model train set on track

Fallen Flags

e*Train Issue: Jan 2003   |   Posted in:

by Jim Herron
All photos are copyright by George Elwood

At the end of the World War II there were about 125 American railroads that were Class I carriers. These railroads had a wonderful array of insignias and logos, including diamonds, flags, circles, rectangles, ovals, cats and keystones. These standards were draped across tenders, diesels and engines as durable corporate indentifiers, readily identified by most people.

My first association with railroad emblems were metal ones enclosed in specially marked boxes of Wheaties, “the Breakfast of Champions.” Seeing them evoked thoughts of the locomotives and routes of the 20th Century Limited, Broadway Limited and the Wabash Cannonball. Then, all too quickly, the flags fell. I thought it would be interesting to remember these “fallen flags” and remember when.

• The flag on the Wabash, a 2,400 mile road, fell in October, 1964.
• The Minneapolis & St. Louis, a 1400 mile road went the way of the fallen flag with a C & NW acquisition in November, 1960.
• Central of Georgia with 1800 miles of track was acquired by Southern Railway in the 1960’s.
• Virginian Railway, a small coal hauling line, was acquired by N. & W.RR in December, 1959.
• Pennsylvania Railroad, the standard railroad of the world, sought refuge in a merger with the rival New York Central in February of 1968. Hence, the Penn-Central. The merger didn’t work and was later broken up into Conrail for freight and Amtrak for passenger service, along with six other railroads in the northeast.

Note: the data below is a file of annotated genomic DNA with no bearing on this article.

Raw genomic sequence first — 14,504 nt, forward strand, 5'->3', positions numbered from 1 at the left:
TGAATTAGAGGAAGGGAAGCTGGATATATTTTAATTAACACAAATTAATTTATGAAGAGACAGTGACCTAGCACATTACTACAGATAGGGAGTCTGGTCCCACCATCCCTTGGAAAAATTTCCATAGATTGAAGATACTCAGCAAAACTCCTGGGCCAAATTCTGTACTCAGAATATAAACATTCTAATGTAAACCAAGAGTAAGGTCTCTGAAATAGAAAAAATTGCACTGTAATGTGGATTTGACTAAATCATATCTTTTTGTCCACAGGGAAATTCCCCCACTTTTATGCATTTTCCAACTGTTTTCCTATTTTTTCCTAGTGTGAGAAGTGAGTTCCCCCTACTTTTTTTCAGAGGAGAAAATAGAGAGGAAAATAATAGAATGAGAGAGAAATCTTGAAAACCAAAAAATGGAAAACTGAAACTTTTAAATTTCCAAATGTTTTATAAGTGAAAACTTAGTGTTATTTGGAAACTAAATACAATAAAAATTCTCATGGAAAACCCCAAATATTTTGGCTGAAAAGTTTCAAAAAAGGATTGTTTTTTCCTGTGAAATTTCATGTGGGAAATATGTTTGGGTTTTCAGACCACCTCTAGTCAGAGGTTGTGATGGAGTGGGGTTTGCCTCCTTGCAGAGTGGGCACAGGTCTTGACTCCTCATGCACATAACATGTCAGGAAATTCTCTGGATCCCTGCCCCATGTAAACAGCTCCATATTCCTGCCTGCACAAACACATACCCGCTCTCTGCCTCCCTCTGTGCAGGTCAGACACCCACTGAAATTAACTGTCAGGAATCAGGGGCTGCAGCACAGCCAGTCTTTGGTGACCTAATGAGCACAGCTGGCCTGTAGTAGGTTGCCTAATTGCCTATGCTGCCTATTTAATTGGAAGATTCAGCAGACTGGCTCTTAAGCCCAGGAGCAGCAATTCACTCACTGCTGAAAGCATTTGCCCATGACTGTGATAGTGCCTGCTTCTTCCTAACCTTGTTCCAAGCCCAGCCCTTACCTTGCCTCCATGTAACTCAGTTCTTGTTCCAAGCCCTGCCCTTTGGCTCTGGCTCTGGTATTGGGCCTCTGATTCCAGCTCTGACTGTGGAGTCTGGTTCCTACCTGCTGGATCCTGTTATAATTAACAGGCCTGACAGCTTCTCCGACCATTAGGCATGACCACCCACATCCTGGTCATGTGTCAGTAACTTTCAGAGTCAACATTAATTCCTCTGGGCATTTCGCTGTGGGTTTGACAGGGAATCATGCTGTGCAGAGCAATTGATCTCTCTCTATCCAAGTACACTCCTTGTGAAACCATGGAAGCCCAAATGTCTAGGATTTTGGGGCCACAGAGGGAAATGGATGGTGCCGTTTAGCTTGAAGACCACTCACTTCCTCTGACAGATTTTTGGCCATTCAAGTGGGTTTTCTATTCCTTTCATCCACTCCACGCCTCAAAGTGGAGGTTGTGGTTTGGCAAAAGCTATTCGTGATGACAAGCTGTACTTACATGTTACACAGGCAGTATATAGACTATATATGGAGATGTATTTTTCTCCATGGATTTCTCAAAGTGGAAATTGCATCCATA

• Burlington Route – Chicago Burlington & Quincy, a 1,000 mile structure made famous by the Zephyr, was acquired by Burlington Northern in March, 1970.
• Great Northern merged with N. P. And Burlington to form B. N.
• Northern Pacific was acquired by G.N. in the 1960’s.
• C & O, “the Cat,” a 5,000 mile survivor, took control of the B & O in 1963.
• B & O with 5500 miles of track was absorbed by the C & O in 1963. Gone are the purple diesels and coaches.
• Atlantic Coast Line merged with the Seaboard in 1967.
• Lackawanna RR merged with the Erie RR in October, 1960. The fortunes of the Phoebe Snow became the Erie Lackawanna.
• Nickel Plate Road with 2100 miles of track merged into the N & W in October of 1964.

• Monon Route (Chicago, Indianapolis & Louisville) merged with the Louisville & Nashville in July of 1971.
• Lehigh & New England, with 178 miles of track, bridged with N. H. RR and ceased operations in October, 1961.
• Moffat Tunnel Route – Denver and Salt Lake – was absorbed by the Denver & Rio Grande in 1947.
• N. C. & St. L (Nashville, Chattanooga & St. Louis – the Dixie Route) was taken over by L. & N. In August, 1957.

• The South Shore – Duluth, Sand Shore & Atlantic, a 550 miles route, became the Soo Line in January of 1961, through a merger with the Soo (Minneapolis, St. Paul & Sault Ste. Marie), Wisconsin Central and DSS&A.
• The Alton RR Co. Was absorbed by the Gulf Mobile & Ohio in May of 1947.

Part II next month.